The HTTP function offers a simple user interface that displays the latest trending hashtags. When you open the function URL in a web browser, the function reads the latest trending hashtags from Cloud Datastore and returns them in a simple web page. See the function code for more details.

Follow these steps to deploy and test the HTTP function.

  1. Deploy the HTTP function. This might take up to 2 minutes to complete:

    cd $REPO_ROOT/http_function
    gcloud functions deploy http_function \
        --trigger-http \
  2. Verify that no hashtags are displayed by opening the following URL in your browser. Replace [PROJECT] with your project ID.


    Because no tweets have been generated yet, you see the following text on the page: "No trending hashtags at this time... Try again later."

The following diagram shows the flow of information that you just enabled. The HTTP function is deployed and is ready to accept user requests and query the Cloud Datastore database.

Flow of information that you enabled

Generating simulated tweets

Follow these steps to publish thousands of simulated tweets to Cloud Pub/Sub:

  1. Create and activate a Python virtual environment:

    cd $REPO_ROOT/tweet-generator
    virtualenv venv
    source venv/bin/activate
  2. Install the Python dependencies:

    pip install -r requirements.txt
  3. Run Tweet Generator to generate thousands of simulated tweets:

    export PROJECT=$(gcloud info --format='value(config.project)')
    python $PROJECT 15 1000 &


    • The arguments are:
      • The ID of your project.
      • The total execution time for Tweet Generator, in minutes.
      • The number of tweets generated per minute.
    • Based on the passed arguments, the program runs for 15 minutes and generates 1000 tweets per minute, for a total of 15,000 tweets.
    • The & character lets the program run in the background so you can continue to use Cloud Shell.

    Following are some examples of tweets that the program generates:

    "Piece let #outside carry identify. Management great whom
    surface. Sure away couple build seat."
    "South wonder hotel those. Machine among source manager #likely
    anyone. Ground enough big no know."

    For more details on how Tweet Generator works, check out the source code.

  4. View the job output by visiting the following page in your browser. Replace [JOB_ID] with the value noted in the previous step.[JOB_ID]

    The output is similar to the following:

    Window ending 2018-04-11T22:13:40.053000000Z for the past 30 seconds
    Trending hashtags in this window:
    #outside, 22
    #likely, 18
    #information, 18
    #support, 17
    #national, 12
    #knowledge, 11
    #painting, 11
    #marriage, 8
    #remain, 7
    #finish, 7

    You see the latest top 10 trending hashtags and the number of times that each hashtag occurs in the current stream window.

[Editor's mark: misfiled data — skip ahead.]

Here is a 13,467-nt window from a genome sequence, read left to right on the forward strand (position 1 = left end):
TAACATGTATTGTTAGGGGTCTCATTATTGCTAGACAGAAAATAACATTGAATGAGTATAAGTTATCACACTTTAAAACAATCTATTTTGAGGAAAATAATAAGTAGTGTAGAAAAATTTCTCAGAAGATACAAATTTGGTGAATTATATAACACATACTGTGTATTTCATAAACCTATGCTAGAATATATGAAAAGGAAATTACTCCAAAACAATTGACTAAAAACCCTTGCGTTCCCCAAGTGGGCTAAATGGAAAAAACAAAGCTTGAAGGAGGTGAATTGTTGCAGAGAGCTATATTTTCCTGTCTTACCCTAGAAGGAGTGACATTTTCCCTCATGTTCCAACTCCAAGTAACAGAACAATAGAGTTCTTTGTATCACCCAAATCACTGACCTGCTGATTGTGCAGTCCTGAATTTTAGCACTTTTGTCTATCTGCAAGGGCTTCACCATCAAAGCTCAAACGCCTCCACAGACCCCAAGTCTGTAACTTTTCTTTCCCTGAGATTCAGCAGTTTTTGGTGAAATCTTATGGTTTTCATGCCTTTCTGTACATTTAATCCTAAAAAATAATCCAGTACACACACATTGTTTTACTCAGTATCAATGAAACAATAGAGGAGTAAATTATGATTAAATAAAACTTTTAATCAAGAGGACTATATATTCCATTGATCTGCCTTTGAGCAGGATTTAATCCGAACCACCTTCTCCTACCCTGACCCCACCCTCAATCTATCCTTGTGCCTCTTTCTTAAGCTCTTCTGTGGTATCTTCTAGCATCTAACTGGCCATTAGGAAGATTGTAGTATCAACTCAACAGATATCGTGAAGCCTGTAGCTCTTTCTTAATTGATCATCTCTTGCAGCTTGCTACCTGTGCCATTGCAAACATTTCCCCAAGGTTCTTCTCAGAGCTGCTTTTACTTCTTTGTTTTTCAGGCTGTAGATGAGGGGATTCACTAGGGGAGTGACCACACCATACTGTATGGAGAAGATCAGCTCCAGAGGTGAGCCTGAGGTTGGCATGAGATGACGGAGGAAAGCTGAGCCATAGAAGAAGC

5. Verify that the results are properly saved in the database by running the following GQL query:

    export ACCESS_TOKEN=$(gcloud auth print-access-token)
    curl -X POST \ -H "Authorization: Bearer "$ACCESS_TOKEN \ -H "Content-Type: application/json; charset=utf-8" \ --data "{ 'gqlQuery': { 'allowLiterals': true, 'queryString': ' SELECT * from TrendingHashtags ORDER BY datetime DESC LIMIT 1' } }" \ "$PROJECT:runQuery"

    The output is similar to the following (truncated for concision):

      "batch": {
        "entityResultType": "FULL",
        "entityResults": [
            "entity": {
              "key": {
                "partitionId": {
                  "projectId": "[PROJECT]"
                "path": [
                    "kind": "TrendingHashtags",
                    "id": "5681777339269120"
              "properties": {
                "datetime": {
                  "timestampValue": "2018-04-11T15:15:20.253Z"
                "hashtags": {
                  "arrayValue": {
                    "values": [
                        "entityValue": {
                          "key": {
                            "partitionId": {
                              "projectId": "[PROJECT]"
                            "path": [
                          "properties": {
                            "name": {
                              "stringValue": "#outside"
                            "occurrences": {
                              "integerValue": "24"
  6. Open the HTTP function web page by entering the following URL in your browser's address bar. Replace [PROJECT] with your project ID.


The page displays the latest trending hashtags and refreshes every few seconds.

Terminating the job

The job is set to terminate automatically after a few minutes, but you can terminate it now by running the following command. Replace [JOB_ID] with the job ID that you noted earlier.

gcloud dataproc jobs kill [JOB_ID] --quiet

To stop Tweet Generator, run this command:

pkill -9 -f ""

Cleaning up

To avoid incurring charges to your Google Cloud Platform account for the resources used in this tutorial:

  • Clean up any resources you created so you won't be billed for them in the future. The easiest way to eliminate billing is to delete the project you created for the tutorial.
  • Alternatively, you can delete individual resources.

Delete the project

  1. In the GCP Console, go to the Manage resources page.

    Go to the Manage resources page

  2. In the project list, select the project you want to delete and click Delete .
  3. In the dialog, type the project ID, and then click Shut down to delete the project.

Delete individual resources

Run the following commands to delete individual resources, instead of deleting the whole project:

gcloud dataproc clusters delete demo-cluster --quiet
gcloud functions delete http_function --quiet
gcloud pubsub topics delete tweets --quiet
gcloud pubsub subscriptions delete tweets-subscription --quiet
gcloud iam service-accounts delete $SERVICE_ACCOUNT_NAME@$ --quiet

Last, refer to the documentation to learn how to bulk delete all the TrendingHashtags entities from your Cloud Datastore database.